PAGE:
Eat the Rainbow
When it comes to produce, Voosen says it’s as important as ever to “eat the rainbow,” meaning stacking your diet with colorful fresh fruits and vegetables like citrus fruits, blueberries, strawberries, blackberries and bell peppers. “These are all packed with vitamin C, they’ve got antioxidants, they’re really healthy for you, and we want health-boosting properties right now,” she says.
Although when it comes to fresh food, she notes particular challenges shoppers may be facing right now. “I went to the grocery store three days ago and they [didn’t have] carrots. I’m finding that right now, I’m having to swap things out,” she says. “I’d go with what’s in season. That’s most likely what you’ll find American grown and shipped.”
“Vitamin A is really important for immune health,” Voosen says. She explains two forms of vitamin A are found in food: the first is retinol and the second, beta carotene. The latter, she says, must be converted to the active form of vitamin A by the body, but we can find the active form of vitamin A—retinol—from animal sources. “The highest vitamin A food out there is liver. Liver pâté is awesome,” she says. “It doesn’t need that conversion process which some people struggle with and don’t do efficiently.”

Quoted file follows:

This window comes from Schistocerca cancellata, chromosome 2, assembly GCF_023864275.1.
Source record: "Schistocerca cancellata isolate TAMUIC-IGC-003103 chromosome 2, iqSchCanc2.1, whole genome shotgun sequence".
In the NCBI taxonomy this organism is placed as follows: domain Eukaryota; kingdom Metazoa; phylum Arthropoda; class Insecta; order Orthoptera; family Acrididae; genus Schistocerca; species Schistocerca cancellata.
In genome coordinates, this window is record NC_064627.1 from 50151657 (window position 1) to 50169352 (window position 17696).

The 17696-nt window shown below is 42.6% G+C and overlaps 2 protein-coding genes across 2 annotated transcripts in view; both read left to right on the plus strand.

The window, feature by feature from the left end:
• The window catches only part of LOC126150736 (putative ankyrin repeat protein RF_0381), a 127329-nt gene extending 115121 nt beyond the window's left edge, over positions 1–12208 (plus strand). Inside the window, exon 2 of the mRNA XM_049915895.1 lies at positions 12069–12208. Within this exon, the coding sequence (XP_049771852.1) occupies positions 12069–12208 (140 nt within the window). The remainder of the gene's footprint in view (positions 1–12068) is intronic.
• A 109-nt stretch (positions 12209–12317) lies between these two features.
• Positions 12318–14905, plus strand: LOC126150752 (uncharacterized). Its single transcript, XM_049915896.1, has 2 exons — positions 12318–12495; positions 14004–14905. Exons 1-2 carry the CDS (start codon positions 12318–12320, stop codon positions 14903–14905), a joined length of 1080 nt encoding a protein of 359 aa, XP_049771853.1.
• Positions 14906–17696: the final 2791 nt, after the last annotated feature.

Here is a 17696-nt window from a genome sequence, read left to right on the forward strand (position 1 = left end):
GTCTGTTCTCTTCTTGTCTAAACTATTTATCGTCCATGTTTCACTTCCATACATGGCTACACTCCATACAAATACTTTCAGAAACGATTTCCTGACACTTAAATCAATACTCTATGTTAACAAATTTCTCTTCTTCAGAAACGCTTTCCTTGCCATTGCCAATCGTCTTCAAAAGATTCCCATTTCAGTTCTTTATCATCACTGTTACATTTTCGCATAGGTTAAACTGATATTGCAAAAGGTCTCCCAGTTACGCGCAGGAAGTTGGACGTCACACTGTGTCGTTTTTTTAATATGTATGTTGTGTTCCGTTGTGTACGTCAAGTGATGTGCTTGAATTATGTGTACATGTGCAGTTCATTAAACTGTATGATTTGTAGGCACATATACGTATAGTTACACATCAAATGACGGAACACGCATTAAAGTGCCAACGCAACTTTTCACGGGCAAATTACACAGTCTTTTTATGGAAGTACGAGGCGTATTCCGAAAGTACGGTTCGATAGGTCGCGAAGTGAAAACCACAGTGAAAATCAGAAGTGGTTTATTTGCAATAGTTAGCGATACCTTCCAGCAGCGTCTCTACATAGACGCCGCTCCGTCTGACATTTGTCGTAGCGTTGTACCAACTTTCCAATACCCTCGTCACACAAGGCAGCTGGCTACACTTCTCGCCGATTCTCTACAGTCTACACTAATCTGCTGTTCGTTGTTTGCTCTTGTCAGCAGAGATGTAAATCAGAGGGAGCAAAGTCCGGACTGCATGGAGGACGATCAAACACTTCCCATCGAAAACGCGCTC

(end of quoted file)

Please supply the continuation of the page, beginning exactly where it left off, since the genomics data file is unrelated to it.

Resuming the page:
“In one ounce of beef liver, there is 178 percent of your recommended daily allowance,” she says. “Beef livers are the highest, but you can do chicken or duck.” She explains that the organs of animals are incredibly rich in vitamins, much more so than muscle meat. Vitamin A, and to a degree, vitamin D, can be stored in the liver
But she acknowledges that not everyone has access to (or enjoys) liver, in which case, “Go to beta carotene. Carrots, butternut squash, apricots and sweet potatoes all have tons of vitamin A,” she says. “Apricots, carrots—they’re not all orange. Kale has vitamin A too.” She suggests a few simple home preparations, like sweet potato fries, or butternut squash soup that combines both squash and broth—which can include garlic and ginger as well.
Salmon and Tuna
“Vitamin D is really important for the immune system, as well as for bone health and brain health,” she says. Because of low sunlight, winter months often leave many with depleted levels of vitamin D. “In a few months, we’ll all be able to go out into the sun and get some vitamin D. But for now, food sources are the way to go.” Voosen says one of the most substantial sources is wild-caught salmon. “About three ounces will have over one hundred percent of your daily recommended amount of vitamin D,” she explains. Tuna, she says, also offers about a third of a daily value of vitamin D.
Lamb, Grass-Fed Beef, Oysters
“Zinc supports a healthy immune system,” Voosen says. “It can help prevent colds and flus, and help lessen the severity of colds and flus.”